Sixteen of the 19 new 85'4" aluminum catamaran ferries for New York’s Citywide Ferry Service are in various stages of construction at Horizon Shipbuilding, Bayou La Batre, Ala., and Metal Shark, Franklin, La.

Designed by Incat Crowther, the new high-speed passenger boats will have capacities of 149 passengers (three crew) and service six routes and 10 new ferry landings.

San Francisco-based Hornblower Cruises & Events, New York City Economic Development Corp. (EDC) and Horizon hosted the media Nov. 16 at the Alabama shipyard. Hornblower subsidiary HNY Ferry Fleet LLC will act as operator of the new citywide service.

“The idea for this expansion has been in place for several years. It’s an historic expansion,” said the EDC’s executive vice president Seth Myers. “It’s exciting to see the boats move from the planning state to seeing the boats take shape in front of us.”

Construction of the new ferries are on an aggressive schedule. Though no specific dates have been released for deliveries, some of the ferries will be delivered in 2017 as Phase I of the new routes is planned for summer 2017. An unspecified number of boats will be delivered in 2018. Contracts for boats 17-19 have not been let, but Horizon, Metal Shark or a combination of the two will build them.

“Things have slowed here in the Gulf because of the slowdown in the oil and gas industry. That fact figured into our decision to build the ferries down here,” said Terry MacRae, Hornblower’s owner, president and CEO. “The experience, for example, that Horizon has building large aluminum offshore boats. That was a consideration. Not only that but there is a ready made workforce here.” Horizon currently has over 300 employees and is still hiring.

Five New York ferries in different stages of construction at Horizon Shipbuilding. Ken Hocke photo.

Five New York ferries in different stages of construction at Horizon Shipbuilding. Ken Hocke photo.

In addition to carrying 149 passengers, the new ferries will be equipped with Wi-Fi, and feature concessions and space for bikes, strollers and wheelchairs. The vessels will be ADA and LL68 compliant,

Not all the boats will be the same, however. Three of the ferries will have a deeper depth, draft and freeboard than the others. The new ferries will run on routes named Rockaway, Astoria, South Brooklyn, North Brooklyn, Lower East Side and Southview. The Rockaway ferries, which are being built at Horizon, will measure 85'4"x26'3"x11"6", with a draft of 4'2" and a freeboard of 7'4". The other boats, known as the River ferries, will measure 85'4"x26'3"x8'6", with a draft of 3'3" and a 5'10" freeboard. The Rockaway ferries are beefier because they could encounter rougher water at certain times of the year.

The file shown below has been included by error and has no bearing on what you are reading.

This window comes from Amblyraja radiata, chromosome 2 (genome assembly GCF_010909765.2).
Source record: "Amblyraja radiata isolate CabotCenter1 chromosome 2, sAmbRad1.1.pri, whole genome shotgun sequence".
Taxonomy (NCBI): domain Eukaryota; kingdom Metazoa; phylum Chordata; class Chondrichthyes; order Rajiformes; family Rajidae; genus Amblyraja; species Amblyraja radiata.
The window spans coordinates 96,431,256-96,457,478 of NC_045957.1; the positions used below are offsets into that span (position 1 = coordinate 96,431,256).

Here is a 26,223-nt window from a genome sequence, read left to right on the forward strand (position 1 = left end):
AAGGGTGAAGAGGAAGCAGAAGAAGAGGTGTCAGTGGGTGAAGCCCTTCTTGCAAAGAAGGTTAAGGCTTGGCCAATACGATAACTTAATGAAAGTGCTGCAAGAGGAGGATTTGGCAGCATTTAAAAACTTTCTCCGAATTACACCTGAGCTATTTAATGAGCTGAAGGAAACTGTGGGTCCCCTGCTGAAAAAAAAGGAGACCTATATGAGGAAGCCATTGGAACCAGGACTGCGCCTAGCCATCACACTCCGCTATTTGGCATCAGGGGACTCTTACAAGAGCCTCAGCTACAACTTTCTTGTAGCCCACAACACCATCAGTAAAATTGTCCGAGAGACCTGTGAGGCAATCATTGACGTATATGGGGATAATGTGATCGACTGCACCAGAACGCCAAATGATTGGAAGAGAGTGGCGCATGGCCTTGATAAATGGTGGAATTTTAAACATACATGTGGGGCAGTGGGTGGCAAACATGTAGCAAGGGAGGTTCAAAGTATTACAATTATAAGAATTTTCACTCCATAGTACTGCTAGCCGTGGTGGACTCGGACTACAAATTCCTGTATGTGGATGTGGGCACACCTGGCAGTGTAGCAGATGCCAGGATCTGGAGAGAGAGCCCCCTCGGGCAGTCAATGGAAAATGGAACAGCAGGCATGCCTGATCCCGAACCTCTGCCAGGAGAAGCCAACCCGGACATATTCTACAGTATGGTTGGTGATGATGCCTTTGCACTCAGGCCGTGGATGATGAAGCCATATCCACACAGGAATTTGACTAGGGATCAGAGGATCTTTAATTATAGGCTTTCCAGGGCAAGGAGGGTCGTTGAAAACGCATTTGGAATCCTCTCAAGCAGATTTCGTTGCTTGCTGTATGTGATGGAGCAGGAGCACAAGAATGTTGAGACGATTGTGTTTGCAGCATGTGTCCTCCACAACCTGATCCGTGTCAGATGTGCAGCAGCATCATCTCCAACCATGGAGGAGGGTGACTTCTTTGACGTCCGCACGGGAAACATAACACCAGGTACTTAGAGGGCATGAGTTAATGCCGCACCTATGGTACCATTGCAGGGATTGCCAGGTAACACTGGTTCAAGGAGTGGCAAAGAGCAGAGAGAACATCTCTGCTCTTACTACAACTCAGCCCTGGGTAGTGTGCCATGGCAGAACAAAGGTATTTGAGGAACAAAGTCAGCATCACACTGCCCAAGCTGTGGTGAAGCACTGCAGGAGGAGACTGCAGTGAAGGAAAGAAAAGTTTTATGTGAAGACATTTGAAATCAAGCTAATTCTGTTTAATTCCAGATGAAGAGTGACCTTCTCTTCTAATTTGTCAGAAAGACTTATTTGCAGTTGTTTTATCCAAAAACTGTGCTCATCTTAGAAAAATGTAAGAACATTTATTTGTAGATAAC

Main propulsion for the new ferries will come from twin Baudouin 6M26.3, Tier 3 diesel engines producing 815 hp at 2,100 rpm each. (The Rockaway boats will carry Baudouin 12M26.3 diesels, producing 1,380 hp at 2,100 rpm each.) The mains will connect to 5-bladed, NiBrAl, 38" Michigan Wheel propellers through ZF 2050 marine gears with 2.519:1 reduction ratios. (The Rockaway wheels will measure 42".) The propulsion packages will give the River ferries a running speed of 25 knots and the Rockaway boats a running speed of 27 knots.

At Horizon, the boats are constructed in a modified assembly line fashion, moving in and out of three sheds until eventually they are launched into the water. “We’re building in an assembly line, constructing in modules, and moving along the process,” said Travis Short, Horizon’s owner and president. “This hasn’t been done in such a compressed schedule. It’s never been done before, but I had no doubt that we could do it. We’re probably the most diverse yard in the country.”

Capacities for the new River ferries will include 750 gals. of fuel and 200 gals. water. Tankage for the Rockaway ferries will be 1,000 gals. fuel and 200 gals. water.

Hornblower’s Terry MacRae (l) and Horizon’s Travis Short at Horizon Shipbuilding.

Hornblower’s Terry MacRae (left) and Horizon’s Travis Short at Horizon Shipbuilding.

MacRae said New York is getting a turnkey package with these ferries, which is what it wanted. “You’ll see a lot of people showing interest in this business model when all is said and done. In fact, I’m getting interest now,” he said. “There’s a huge value in the way this project is being put together. The industry hasn’t seen anything quite like this.”

Ken Hocke has been the senior editor of WorkBoat since 1999. He was the associate editor of WorkBoat from 1997 to 1999. Prior to that, he was the editor of the Daily Shipping Guide, a transportation daily in New Orleans. He has written for other publications including The Times-Picayune. He graduated from Louisiana State University with an arts and sciences degree, with a concentration in English, in 1978.